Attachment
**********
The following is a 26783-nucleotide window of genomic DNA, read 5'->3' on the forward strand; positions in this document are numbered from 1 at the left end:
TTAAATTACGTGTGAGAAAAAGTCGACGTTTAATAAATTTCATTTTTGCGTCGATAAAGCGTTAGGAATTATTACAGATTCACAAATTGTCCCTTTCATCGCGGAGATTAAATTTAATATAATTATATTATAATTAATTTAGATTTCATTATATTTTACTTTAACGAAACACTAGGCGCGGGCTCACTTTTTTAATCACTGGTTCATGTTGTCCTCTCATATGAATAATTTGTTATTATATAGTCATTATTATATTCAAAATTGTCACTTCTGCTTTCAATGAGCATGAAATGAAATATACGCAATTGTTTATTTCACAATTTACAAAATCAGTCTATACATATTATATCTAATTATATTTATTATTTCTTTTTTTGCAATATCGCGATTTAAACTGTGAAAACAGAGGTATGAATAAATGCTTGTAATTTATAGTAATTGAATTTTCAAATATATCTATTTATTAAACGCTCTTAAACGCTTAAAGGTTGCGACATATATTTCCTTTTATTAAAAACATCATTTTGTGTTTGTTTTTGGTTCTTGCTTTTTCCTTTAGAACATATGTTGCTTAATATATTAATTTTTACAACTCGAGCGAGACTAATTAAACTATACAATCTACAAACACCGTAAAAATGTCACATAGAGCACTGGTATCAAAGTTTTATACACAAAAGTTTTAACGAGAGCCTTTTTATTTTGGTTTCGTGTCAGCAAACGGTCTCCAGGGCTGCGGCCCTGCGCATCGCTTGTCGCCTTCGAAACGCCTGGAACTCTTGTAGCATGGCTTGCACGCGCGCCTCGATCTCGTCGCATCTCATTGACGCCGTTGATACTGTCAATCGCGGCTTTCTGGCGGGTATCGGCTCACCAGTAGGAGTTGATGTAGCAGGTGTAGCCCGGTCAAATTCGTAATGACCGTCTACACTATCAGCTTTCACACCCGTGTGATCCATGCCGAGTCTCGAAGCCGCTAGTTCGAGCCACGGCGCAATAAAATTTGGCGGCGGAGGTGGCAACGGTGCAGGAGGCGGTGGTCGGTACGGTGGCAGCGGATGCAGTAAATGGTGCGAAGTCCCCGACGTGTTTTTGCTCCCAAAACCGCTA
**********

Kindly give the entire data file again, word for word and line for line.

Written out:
The following is a 26783-nucleotide window of genomic DNA, read 5'->3' on the forward strand; positions in this document are numbered from 1 at the left end:
TTAAATTACGTGTGAGAAAAAGTCGACGTTTAATAAATTTCATTTTTGCGTCGATAAAGCGTTAGGAATTATTACAGATTCACAAATTGTCCCTTTCATCGCGGAGATTAAATTTAATATAATTATATTATAATTAATTTAGATTTCATTATATTTTACTTTAACGAAACACTAGGCGCGGGCTCACTTTTTTAATCACTGGTTCATGTTGTCCTCTCATATGAATAATTTGTTATTATATAGTCATTATTATATTCAAAATTGTCACTTCTGCTTTCAATGAGCATGAAATGAAATATACGCAATTGTTTATTTCACAATTTACAAAATCAGTCTATACATATTATATCTAATTATATTTATTATTTCTTTTTTTGCAATATCGCGATTTAAACTGTGAAAACAGAGGTATGAATAAATGCTTGTAATTTATAGTAATTGAATTTTCAAATATATCTATTTATTAAACGCTCTTAAACGCTTAAAGGTTGCGACATATATTTCCTTTTATTAAAAACATCATTTTGTGTTTGTTTTTGGTTCTTGCTTTTTCCTTTAGAACATATGTTGCTTAATATATTAATTTTTACAACTCGAGCGAGACTAATTAAACTATACAATCTACAAACACCGTAAAAATGTCACATAGAGCACTGGTATCAAAGTTTTATACACAAAAGTTTTAACGAGAGCCTTTTTATTTTGGTTTCGTGTCAGCAAACGGTCTCCAGGGCTGCGGCCCTGCGCATCGCTTGTCGCCTTCGAAACGCCTGGAACTCTTGTAGCATGGCTTGCACGCGCGCCTCGATCTCGTCGCATCTCATTGACGCCGTTGATACTGTCAATCGCGGCTTTCTGGCGGGTATCGGCTCACCAGTAGGAGTTGATGTAGCAGGTGTAGCCCGGTCAAATTCGTAATGACCGTCTACACTATCAGCTTTCACACCCGTGTGATCCATGCCGAGTCTCGAAGCCGCTAGTTCGAGCCACGGCGCAATAAAATTTGGCGGCGGAGGTGGCAACGGTGCAGGAGGCGGTGGTCGGTACGGTGGCAGCGGATGCAGTAAATGGTGCGAAGTCCCCGACGTGTTTTTGCTCCCAAAACCGCTA